Beneficial ownership transparency: a hot topic at OECD-FAO-UNODC conference
PARIS, 14 October 2016. Fisheries-related crime such as human trafficking, smuggling of migrants, corruption and tax fraud is growing, according to the OECD. These crimes undermine governments’ capacity to enforce policy, promote food security, reduce poverty, fund public expenditure and support development activities.
At the conference on improving co-operation in fight against fish crime, representatives of governments, business and civil society discussed possible responses to combat fisheries-related crimes. The conference was jointly hosted by the OECD Fisheries Committee, the OECD Task Force on Tax Crime and Other Crimes, the FAO and the UNODC.
The FiTI International Secretariat presented the FiTI in a session on country experiences together with representatives of the Government of Indonesia (FiTI pilot country), US-NOAA, the Norwegian Ministry of Trade, Industry and Fisheries, the Government of Korea and the Government of Australia.
Discussions around several high-profile fisheries fraud, including tax fraud, mislabeling, false reporting and seafood fraud underlined how the general lack of transparency undermines preventive measures, investigations and enforcement of laws and regulations, at the expense of responsible and sustainable management of the resource.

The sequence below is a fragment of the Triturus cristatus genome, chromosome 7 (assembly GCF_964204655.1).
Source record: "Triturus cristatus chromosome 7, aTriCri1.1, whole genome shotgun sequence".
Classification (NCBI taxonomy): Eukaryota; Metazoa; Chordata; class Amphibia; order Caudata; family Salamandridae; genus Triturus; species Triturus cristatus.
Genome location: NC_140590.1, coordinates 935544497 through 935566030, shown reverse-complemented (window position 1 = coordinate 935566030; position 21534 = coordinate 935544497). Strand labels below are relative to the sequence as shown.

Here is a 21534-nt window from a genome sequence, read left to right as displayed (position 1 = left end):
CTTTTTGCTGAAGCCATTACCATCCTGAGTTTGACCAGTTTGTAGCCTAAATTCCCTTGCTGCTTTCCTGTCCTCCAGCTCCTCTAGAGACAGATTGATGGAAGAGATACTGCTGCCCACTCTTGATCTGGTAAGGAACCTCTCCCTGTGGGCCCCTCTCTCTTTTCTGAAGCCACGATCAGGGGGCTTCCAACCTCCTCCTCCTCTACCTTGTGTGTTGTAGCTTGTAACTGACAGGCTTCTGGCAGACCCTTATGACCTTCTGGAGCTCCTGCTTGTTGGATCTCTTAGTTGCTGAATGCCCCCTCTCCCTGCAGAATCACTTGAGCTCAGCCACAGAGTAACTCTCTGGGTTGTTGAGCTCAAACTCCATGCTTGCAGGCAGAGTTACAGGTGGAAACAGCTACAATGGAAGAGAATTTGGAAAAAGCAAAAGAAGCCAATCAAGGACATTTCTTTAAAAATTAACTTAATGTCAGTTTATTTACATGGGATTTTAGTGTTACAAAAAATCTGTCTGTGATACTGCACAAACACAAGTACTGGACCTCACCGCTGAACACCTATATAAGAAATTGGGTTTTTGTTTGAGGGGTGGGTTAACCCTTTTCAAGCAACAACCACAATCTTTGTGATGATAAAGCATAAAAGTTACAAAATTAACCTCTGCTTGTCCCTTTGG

In particular, the lack of transparency on beneficial ownership in fisheries was identified as a major problem.
On the global governance agenda, few topics are currently receiving as much attention as the theme of beneficial ownership, which has also become one of the priority areas of the G20.
The conference showed that the fisheries sector is no exemption to this discussion. Beneficial ownership transparency helps to prevent, investigate and forfeit illegal proceeds of fisheries crime. Lack of transparency on beneficial owners of rights holders and fishing vessels is now widely raised as a problem in the fishing sector. For example, the lack of transparency on the identity of fishing vessels’ beneficial owners as well as the absence of international records of fishing vessels’ identity and history is one of the main vulnerabilities of the fishing industry vis-à-vis transnational organized crime.
Recognizing this, several options to include beneficial ownership as a reporting element within the FiTI reporting framework are currently being discussed.
Amongst other solutions to combat fisheries crimes, participants highlighted the importance to raise awareness and to increase political will of the world’s leaders to invest in effective fisheries governance. To achieve this, it was mentioned that civil society and multi-stakeholder initiatives could play a pivotal role. Furthermore, the need for mechanisms on the government side to reinforce inter-agency cooperation and strengthen national legal frameworks was also emphasized. Yet, it was highlighted that solutions must also include the private sector and that incentivizing the private sector to act responsibly is of crucial importance to combat fisheries crime.
The conference showed the growing consensus that greater co-operation is required at the international, regional and national levels to combat criminality in the fisheries. The FiTI will strongly support this by continuing to work with all relevant stakeholders to enhance participation and transparency for better fisheries governance. This will include to advance beneficial ownership transparency.